Surviving a Bad Day


From personal experiences, “bad days” result in 90 % of the cases from minor incidents that add up and cause an explosion. Just like a neuron that needs a threshold amount of stimuli to be excited to fire an action potential. In this case, avoiding the explosion is a multistage process.

First, one would have to realize that he or she is having a bad day. Just by acknowledging this fact, the individual would have stepped outside the box and looked at the problem from a wider frame, or a different perspective. Then, go over each incident and try to estimate the impact it has left on your life and decide whether it was really worth all the fuss. eventually, the fury boiling within will drop and a feeling of serenity and internal peace is achieved.

However, we have to acknowledge the fact that none of us is in their complete senses during a wave of rage and fury. Thus it takes practice to reach a level of self-discipline and control.

Practice makes perfect!

Who we are


We are what we do and what we intend to do. The impact we leave in this world is what counts, and what gives meaning to the lives we lead..leave an impact, leave a fingerprint…

This idea came to mind the other day while I was watching the news, flipping from CNN to Al Arabiyya to BBC to Al Jazeera and several other channels.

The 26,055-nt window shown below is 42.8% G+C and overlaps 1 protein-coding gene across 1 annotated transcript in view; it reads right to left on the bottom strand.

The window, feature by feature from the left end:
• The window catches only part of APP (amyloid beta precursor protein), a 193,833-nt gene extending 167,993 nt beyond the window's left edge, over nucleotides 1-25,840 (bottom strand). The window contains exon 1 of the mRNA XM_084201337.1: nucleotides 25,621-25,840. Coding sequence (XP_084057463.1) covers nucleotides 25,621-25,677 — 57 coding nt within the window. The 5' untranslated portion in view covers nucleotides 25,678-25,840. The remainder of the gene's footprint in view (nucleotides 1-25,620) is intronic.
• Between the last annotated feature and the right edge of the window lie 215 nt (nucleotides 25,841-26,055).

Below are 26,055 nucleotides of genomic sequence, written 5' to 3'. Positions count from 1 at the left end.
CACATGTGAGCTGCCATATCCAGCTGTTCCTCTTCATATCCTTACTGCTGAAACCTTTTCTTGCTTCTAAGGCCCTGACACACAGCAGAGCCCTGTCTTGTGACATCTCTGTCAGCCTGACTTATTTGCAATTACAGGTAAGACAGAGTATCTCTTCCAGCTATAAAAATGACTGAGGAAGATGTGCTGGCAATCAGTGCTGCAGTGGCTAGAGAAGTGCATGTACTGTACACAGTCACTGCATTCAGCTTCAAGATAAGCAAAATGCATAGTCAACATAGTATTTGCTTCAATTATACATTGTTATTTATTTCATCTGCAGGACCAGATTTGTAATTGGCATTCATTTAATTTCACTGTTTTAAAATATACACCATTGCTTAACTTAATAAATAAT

CNN was displaying a documentary about Olympic athletes of the Arab spring and how they managed to get through all the difficulties to train and secure a qualification to the Olympics. It got me thinking how much effort these people have spent to leave their own fingerprint, their own heritage, in the world, and how they will be remembered for what they achieved.

Al Arabiyya and Al Jazeera were showing videos of the destruction and death toll in Aleppo, Syria from the brutal fighting that happened during the past week between the current regime’s Syrian Army and the Free Syrian Army, and it got me thinking that no matter who’s right or wrong in this case, whether the regime is a tyrant or just fighting off terrorists, and whether the opposition/ rebels are actually freeing their country or working for an outside agenda to create chaos in the Arab world (These are the opposing views i gathered from the different news sources), the people responsible for the death and the displacement of hundreds of thousands of Syrians and residents in Syria including Palestinian refugees,  tourists, reporters and multinational company employees and employers.

Those who are responsible will be remembered by what they did and how they changed the lives of people who entrusted them with their security and their families’.

Long story short,

We are what we do and what we intend to do. The impact we leave in this world is what counts, and what gives meaning to the lives we lead..leave a POSITIVE impact, leave a fingerprint…

WAAAUB 2nd Annual MENA regional conference